From the Director
Follow us www.crossover.org.au Keith Jobberns Keith Jobberns
Director facebook.com/crossoveroz Director Crossover Australia Crossover twitter.com/crossoveroz
Building A Bigger Picture Finding missional purpose in the construction industry Simon Heazlewood doesn’t fit the stereotype of a construction boss and developer. He’s far too young and he’s too nice. A perfect gentleman and passionate follower of Jesus. The legacy of Simon’s construction activity is shown across north Brisbane. But, Simon’s driving force isn’t the building of a personal fortune. His faith in Jesus has shaped what he does and why. We spoke to him on one of his latest developments in the booming suburb of North Lakes, north of Brisbane.
What is the extent of your business and social enterprise activities? I own a construction company, Cornerstone Building Developments. We do all forms of construction. That’s the core of what we do. We launched a charitable organisation called Interseed. It’s main aim is for education in the community. We see a vision for schooling. From child care centres through primary and secondary education, to vocational level. We also see an international opportunity, from our involvement in other mission type activities.
What difference does being a Christian make to the business you lead? For those of us who are Christians our faith is everything to us. Our vocation takes up a majority of our week. As a business owner, I have a great responsibility to share the message of Jesus in everything we do. So that affects the way we do business and how we conduct ourselves; our ethics, core value system and the foundation of how we approach business. And how that integrates with our employees, our external sub-contractors, our clients, and our partners who we collaborate with to achieve various goals within the construction industry. We want to tell our staff, that as Christians we can do this. You don’t have to be ashamed of your faith; we don’t have to hide it, let’s express it in a respectful and loving way. Let’s do the very best that we can do, so that we win the respect of others through the way we excel.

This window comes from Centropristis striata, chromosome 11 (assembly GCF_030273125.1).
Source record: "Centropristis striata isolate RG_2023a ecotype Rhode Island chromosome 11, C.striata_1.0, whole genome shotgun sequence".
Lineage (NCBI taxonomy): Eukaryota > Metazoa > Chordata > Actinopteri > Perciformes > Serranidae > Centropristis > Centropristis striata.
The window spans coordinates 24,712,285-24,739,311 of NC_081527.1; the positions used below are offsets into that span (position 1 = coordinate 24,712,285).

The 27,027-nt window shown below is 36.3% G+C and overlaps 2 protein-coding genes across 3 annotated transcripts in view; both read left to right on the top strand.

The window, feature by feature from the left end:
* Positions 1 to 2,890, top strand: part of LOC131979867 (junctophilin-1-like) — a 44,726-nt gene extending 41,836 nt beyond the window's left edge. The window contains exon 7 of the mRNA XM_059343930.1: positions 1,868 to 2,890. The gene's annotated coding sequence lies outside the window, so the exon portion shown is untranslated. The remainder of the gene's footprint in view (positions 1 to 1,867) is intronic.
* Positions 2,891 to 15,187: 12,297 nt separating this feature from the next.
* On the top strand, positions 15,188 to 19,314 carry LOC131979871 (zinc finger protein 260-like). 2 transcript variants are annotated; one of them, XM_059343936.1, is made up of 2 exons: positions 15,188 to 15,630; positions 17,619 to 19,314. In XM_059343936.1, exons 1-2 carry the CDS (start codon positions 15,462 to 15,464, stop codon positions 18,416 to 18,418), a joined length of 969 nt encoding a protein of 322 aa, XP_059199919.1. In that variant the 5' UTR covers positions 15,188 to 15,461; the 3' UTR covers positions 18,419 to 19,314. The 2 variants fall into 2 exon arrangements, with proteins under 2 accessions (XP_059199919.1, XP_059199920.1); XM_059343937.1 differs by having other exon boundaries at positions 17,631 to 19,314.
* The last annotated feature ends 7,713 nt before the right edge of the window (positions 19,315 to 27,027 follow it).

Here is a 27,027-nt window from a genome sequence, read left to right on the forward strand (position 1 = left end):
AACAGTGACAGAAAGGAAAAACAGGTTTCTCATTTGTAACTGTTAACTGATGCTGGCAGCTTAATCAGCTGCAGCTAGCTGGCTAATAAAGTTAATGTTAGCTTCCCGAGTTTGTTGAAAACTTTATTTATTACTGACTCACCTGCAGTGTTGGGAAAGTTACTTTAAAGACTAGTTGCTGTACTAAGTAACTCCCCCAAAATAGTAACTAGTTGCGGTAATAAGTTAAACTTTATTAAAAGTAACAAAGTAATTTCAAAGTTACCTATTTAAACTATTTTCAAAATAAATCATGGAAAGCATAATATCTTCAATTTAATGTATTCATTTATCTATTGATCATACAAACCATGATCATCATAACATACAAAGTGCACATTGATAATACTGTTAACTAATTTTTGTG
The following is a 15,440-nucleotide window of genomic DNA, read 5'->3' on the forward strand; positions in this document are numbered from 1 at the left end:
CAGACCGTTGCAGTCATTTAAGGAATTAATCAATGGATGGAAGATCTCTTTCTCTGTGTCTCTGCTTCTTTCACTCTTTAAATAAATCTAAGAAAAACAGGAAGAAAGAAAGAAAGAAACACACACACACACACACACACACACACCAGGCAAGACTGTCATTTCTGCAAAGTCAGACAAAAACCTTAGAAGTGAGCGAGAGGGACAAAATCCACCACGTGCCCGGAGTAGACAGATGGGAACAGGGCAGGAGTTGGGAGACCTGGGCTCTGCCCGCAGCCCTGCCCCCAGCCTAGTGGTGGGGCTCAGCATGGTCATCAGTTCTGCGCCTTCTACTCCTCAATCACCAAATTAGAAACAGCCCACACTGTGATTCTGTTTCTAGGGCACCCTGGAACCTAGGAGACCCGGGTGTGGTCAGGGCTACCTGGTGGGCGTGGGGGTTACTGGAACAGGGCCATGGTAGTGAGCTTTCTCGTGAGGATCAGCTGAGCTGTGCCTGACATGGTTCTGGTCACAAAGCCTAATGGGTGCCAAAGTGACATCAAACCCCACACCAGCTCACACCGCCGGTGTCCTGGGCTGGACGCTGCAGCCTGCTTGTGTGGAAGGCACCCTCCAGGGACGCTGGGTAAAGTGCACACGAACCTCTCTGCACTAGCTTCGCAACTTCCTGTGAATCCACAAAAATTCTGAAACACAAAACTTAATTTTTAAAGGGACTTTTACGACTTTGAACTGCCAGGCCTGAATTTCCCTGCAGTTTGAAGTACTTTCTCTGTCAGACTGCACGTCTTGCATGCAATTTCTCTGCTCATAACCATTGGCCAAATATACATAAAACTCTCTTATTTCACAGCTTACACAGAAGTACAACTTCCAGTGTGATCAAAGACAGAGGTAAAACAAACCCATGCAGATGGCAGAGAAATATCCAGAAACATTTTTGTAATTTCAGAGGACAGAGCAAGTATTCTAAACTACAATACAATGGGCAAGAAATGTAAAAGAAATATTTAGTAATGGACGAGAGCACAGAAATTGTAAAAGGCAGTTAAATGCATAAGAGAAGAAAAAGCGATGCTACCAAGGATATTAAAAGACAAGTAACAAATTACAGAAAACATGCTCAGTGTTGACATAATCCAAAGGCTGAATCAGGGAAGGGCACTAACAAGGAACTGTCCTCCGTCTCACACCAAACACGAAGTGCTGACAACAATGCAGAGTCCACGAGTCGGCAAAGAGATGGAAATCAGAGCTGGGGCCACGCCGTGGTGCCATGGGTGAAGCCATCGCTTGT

What’s your understanding of your career, as a builder, developer and construction company owner, as a calling? I can’t say I had that divine moment where I felt I had an exact calling. But, I followed my passion for building things, developing
An interview with Simon Heazlewood
things and creating things. I’m always one to love a vision and God’s placed that in my heart, so I followed that pathway. As I seek him in everything I do (or I aim to), he has continued to open doors, shown me his blessing and providence in that pathway. As Christians we know that Jesus is everything to us. Why are we not giving all that we have back to him? Particularly with our vocations, where so much joy can come from. There’s an opportunity to integrate that beautifully into the business.